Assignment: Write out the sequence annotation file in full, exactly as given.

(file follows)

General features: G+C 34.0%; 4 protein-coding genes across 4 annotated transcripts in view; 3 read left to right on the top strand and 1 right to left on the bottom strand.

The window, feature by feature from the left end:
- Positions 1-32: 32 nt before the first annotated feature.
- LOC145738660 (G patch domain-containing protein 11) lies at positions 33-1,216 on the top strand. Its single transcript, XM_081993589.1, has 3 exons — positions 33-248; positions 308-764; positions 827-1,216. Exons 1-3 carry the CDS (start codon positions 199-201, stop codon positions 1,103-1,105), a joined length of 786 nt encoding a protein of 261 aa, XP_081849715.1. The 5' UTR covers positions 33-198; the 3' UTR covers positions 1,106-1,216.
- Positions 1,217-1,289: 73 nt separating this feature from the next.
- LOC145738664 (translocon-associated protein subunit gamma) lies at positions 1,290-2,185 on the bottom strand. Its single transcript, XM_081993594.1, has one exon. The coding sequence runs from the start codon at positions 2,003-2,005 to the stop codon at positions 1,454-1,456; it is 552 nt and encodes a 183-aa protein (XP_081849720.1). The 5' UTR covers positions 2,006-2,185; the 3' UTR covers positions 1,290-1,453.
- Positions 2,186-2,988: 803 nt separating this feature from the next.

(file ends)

General features: G+C 34.0%; 4 protein-coding genes across 4 annotated transcripts in view; 3 read left to right on the top strand and 1 right to left on the bottom strand.

The window, feature by feature from the left end:
- Positions 1-32: 32 nt before the first annotated feature.
- LOC145738660 (G patch domain-containing protein 11) lies at positions 33-1,216 on the top strand. Its single transcript, XM_081993589.1, has 3 exons — positions 33-248; positions 308-764; positions 827-1,216. Exons 1-3 carry the CDS (start codon positions 199-201, stop codon positions 1,103-1,105), a joined length of 786 nt encoding a protein of 261 aa, XP_081849715.1. The 5' UTR covers positions 33-198; the 3' UTR covers positions 1,106-1,216.
- Positions 1,217-1,289: 73 nt separating this feature from the next.
- LOC145738664 (translocon-associated protein subunit gamma) lies at positions 1,290-2,185 on the bottom strand. Its single transcript, XM_081993594.1, has one exon. The coding sequence runs from the start codon at positions 2,003-2,005 to the stop codon at positions 1,454-1,456; it is 552 nt and encodes a 183-aa protein (XP_081849720.1). The 5' UTR covers positions 2,006-2,185; the 3' UTR covers positions 1,290-1,453.
- Positions 2,186-2,988: 803 nt separating this feature from the next.